Stereotypes exist for a reason. While we sometimes like to deny their validity categorically, most of them do have some kind of merit.
Growing up in Germany learning how to be a productive member of society was a big part of my upbringing. However, on a guy, whose idea of a fun summer vacation was optimizing production lines in rural Chinese factories, that may have rubbed off a little more than on others. My main vice is (and always has been) the constant pursuit of new productivity hacks. I’d spend countless hours researching and optimizing my personal setup of hardware and software to circumvent menial tasks, that the overall time savings were minimal at best.
Research takes time – a lot of time. Every day I use a wide range of applications on mobile, tablets, desktop and in the cloud. The process of finding out which ones to go with is generally a tedious one and all solutions to this problem tend to involve a lot of effort of your own.
While I am a big fan of all applications that increase my productivity, none have as big an impact these days as the many web apps the new SaaS economy has bestowed upon us.
I moved to London two years ago and founded Crozdesk with the goal in mind to simplify the selection and exploration of web applications. The main idea was to make the discovery process as easy as possible and, therefore, let productivity of small businesses and private individuals flourish to its true potential. We Europeans tend to be a bit more conservative when it comes to embracing new technology than our American colleagues and need a nudge in the right direction.
Since we run a platform dedicated to startup productivity tools and feature a multitude of cool and useful apps, people tend to ask me how WE use SaaS to optimize our own processes. So I decided to write this brief article letting you all know how a day at Crozdesk looks like and how we currently spend less than USD100.00/month for a long list of 18 cool tools we are relying on on a daily basis.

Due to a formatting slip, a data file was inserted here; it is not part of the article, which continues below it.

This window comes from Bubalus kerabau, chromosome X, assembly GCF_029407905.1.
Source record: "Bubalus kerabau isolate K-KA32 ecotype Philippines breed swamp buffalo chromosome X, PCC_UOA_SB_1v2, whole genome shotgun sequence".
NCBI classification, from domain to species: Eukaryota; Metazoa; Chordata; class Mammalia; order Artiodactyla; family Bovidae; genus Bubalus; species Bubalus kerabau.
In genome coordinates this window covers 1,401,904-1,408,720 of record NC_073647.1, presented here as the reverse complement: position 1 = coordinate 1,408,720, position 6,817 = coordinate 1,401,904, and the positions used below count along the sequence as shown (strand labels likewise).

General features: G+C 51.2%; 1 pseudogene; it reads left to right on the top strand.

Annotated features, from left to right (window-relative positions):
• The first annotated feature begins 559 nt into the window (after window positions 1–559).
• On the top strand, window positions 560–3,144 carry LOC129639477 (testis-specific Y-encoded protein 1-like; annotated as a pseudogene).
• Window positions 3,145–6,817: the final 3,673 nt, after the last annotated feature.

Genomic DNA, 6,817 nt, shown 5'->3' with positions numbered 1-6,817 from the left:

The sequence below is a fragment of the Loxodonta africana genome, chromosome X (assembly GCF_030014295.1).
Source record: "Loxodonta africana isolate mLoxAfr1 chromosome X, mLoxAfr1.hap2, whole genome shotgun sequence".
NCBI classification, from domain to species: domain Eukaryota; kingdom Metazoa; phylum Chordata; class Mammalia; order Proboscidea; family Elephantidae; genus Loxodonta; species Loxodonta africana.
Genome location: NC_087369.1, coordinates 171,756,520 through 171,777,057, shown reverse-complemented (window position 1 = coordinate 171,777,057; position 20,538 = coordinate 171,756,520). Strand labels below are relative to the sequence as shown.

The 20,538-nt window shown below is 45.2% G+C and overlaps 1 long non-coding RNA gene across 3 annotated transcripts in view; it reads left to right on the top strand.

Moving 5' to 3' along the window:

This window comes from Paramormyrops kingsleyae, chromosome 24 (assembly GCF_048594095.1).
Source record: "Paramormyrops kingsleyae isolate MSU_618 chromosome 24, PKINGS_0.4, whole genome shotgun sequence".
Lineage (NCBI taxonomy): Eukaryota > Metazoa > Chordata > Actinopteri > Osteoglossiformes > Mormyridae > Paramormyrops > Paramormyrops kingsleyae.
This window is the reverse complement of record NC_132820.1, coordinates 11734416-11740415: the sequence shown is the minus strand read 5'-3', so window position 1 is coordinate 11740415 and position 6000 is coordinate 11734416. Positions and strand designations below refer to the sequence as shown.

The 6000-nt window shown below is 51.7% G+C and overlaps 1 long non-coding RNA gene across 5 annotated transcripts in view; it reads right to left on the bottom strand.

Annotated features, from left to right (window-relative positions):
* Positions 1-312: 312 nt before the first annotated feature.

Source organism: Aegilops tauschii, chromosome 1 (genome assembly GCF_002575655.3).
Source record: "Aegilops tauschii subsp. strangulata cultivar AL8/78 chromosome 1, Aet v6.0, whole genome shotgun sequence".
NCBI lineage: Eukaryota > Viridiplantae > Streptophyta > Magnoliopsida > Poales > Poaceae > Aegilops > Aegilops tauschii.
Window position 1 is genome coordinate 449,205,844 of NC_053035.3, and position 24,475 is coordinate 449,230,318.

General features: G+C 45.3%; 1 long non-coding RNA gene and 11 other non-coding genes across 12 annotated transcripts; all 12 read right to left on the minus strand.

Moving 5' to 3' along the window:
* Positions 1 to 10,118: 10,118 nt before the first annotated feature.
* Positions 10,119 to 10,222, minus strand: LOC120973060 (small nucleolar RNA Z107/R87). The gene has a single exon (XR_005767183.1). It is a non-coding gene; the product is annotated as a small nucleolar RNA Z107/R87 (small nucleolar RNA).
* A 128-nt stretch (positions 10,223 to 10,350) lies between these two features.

18 Startup Productivity Tools We Use Every Day
The first thing I do when I get up in the morning is to check my phone for Slack (freemium) and other communiques from the team. The Slack push notifications with all the integrations to other cloud software gives me a quick overview of what’s been going on while I was offline.
As soon as I reach the office and turn on my computer with a cup of coffee in my hand, I start the day by checking the stats of our platform. Besides the usual Google Analytics (free) we use Mixpanel (freemium) to get better insights into how our users are using the platform, perform A/B tests or monitor the performance of new features and previous user issues we hopefully fixed. Thereafter it is Moz time! Moz Analytics (trial) is a true startup essential, especially useful for SEO and competitor analysis. Whether you want to know more about the keywords you should be using, the backlinks other platforms have been getting recently or just get a general feel for what you should focus on next – Moz is there for you.
If we come across a new interesting platform in the process and need some more background info, we consult the SimilarWeb (free) and Unomy (trial) browser plugins, which make it easy to get access to visitor stats, referrals and other useful data on third-party platforms.
Any new feature ideas, issues that come up or feedback we receive from users get added to Pivotal Tracker (freemium). Pivotal makes it easy to assign development tasks to team members, track bugs and follow the development of new features from the planning stage, through to testing and launch. Major new releases are tested with BrowserStack (trial) to ensure compatibility with most devices.
To check if someone has been writing about us, whether any backlink statuses have changed or if we have been featured on a new listing site, we then look at a new up and coming service: Monitor Backlinks (trial).